The Safari Camp Shirt in The Man with the Golden Gun


Roger Moore is well known for his casual safari clothing. I’ll never understand why some people insist on comparing these clothes to leisure suits when they are rooted in traditional safari clothes. Moore’s sage green cotton and linen blend safari camp shirt in The Man with the Golden Gun is appropriate for the hot weather in Thailand. It has a four-button front with a camp collar, a belted back and long side vents. It has traditional safari jacket features such as epaulette straps and box-pleat patch pockets with flaps. The buttons are pearlescent green. Moore wears the sleeves rolled up to just below the elbow. This piece was made by Hong Kong tailor Jimmy Chen, per an auction listing at Prop Store.

The beige trousers have a flat front with a slightly flared leg. The material may be tropical wool, linen, silk, or some combination of the three. Bond’s ribbed socks match the trousers. His shoes are brown low-vamp, tassel slip-ons.

The safari shirt was auctioned at Prop Store on 16 October 2014 for £4,750.


  1. I agree. It's really tiresome how Moore's Bond tenure has been reduced to a mockery of the "Safari Suit"; which, as you remarked, they seem to confuse with everything from leisure suits to Elvis jump-suits, and an assumption of polyester.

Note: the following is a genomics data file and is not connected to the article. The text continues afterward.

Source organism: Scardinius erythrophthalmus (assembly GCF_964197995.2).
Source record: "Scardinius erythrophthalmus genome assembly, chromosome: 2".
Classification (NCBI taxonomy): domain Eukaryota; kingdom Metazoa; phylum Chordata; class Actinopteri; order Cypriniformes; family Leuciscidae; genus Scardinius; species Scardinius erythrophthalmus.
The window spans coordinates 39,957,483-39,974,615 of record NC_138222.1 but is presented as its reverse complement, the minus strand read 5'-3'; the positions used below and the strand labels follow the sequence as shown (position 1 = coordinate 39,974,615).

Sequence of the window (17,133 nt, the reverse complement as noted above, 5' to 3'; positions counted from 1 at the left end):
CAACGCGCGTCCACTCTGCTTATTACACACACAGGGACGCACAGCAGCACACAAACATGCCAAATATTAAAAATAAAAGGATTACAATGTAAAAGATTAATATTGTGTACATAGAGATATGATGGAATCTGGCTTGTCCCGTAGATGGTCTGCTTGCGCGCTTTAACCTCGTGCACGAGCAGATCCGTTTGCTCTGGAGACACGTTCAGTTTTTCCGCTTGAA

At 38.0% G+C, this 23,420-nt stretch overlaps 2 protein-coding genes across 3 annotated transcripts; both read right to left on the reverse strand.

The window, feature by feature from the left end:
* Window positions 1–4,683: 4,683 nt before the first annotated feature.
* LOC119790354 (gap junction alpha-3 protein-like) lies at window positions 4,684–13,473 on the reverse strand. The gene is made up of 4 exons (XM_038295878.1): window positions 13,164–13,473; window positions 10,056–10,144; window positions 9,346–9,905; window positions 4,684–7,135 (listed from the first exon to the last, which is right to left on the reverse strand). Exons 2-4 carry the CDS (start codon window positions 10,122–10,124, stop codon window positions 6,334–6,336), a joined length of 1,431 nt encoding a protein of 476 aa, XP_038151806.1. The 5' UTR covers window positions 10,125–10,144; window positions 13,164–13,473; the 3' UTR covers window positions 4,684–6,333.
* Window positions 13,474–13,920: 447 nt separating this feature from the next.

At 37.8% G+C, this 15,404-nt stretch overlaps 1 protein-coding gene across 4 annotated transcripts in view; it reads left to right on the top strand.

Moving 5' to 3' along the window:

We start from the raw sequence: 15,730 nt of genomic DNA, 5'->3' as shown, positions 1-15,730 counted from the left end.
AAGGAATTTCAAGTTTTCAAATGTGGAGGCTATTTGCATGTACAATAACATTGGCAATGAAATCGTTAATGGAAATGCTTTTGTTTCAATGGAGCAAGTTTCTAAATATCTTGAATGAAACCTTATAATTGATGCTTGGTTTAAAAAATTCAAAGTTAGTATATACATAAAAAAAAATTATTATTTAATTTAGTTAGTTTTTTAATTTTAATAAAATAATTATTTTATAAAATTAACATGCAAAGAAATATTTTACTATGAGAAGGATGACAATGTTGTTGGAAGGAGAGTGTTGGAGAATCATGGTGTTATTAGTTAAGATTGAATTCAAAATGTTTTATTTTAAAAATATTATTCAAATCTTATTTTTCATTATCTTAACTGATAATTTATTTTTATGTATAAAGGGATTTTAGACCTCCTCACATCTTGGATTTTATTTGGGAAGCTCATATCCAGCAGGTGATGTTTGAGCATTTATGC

Even Moore himself seems to have acquiesced and engages in self-mockery. He probably needs some visual reminders that his Bond wardrobe was largely very good, and to hell with the critics who recycle ready-made opinions. All the Bonds had a mixture of good and some not-so-good clothes,

  2. Nix the obnoxiously long collars, flared legs, and other trendy bits that were ham-fisted into his wardrobe in the '70s and I think Moore would get less criticism for it. Just my opinion of course.

  3. I agree 100% with yourself and Roger’s comments.

    I always liked Moore’s taste in these and as I said previously these items have a distinctly British heritage but the safari style became fashionable in the late 1960’s thanks to Yves Saint Laurent. This carried into the 1970’s and safari influenced clothing was very fashionable but Moore’s versions always – as with the rest of his clothing – veered towards classic rather than high fashion as some claim. In any event he wore similar shirt jackets to these a whole decade earlier in the black and white Saint episodes.

    I got one of these shirt jackets made for a visit to India and they are as you say most appropriate for these climates. They’re also stylish (IMO) and practical.

    Earlier in Man With The Golden Gun Bond wears another type of shirt jacket (also seen in The Saint) which looks like a half sleeve shirt but buttons like a bomber jacket at the waist. This could be construed as fashionable only because its collar is a lot longer than those on the other Frank Foster shirts Moore wore in the movie. I think he wears it with the same trousers as this olive safari shirt/jacket as they look a similar colour.

    Incidentally, I wonder who made the safari shirt jackets for Moore. Foster? I can check this information out if you like.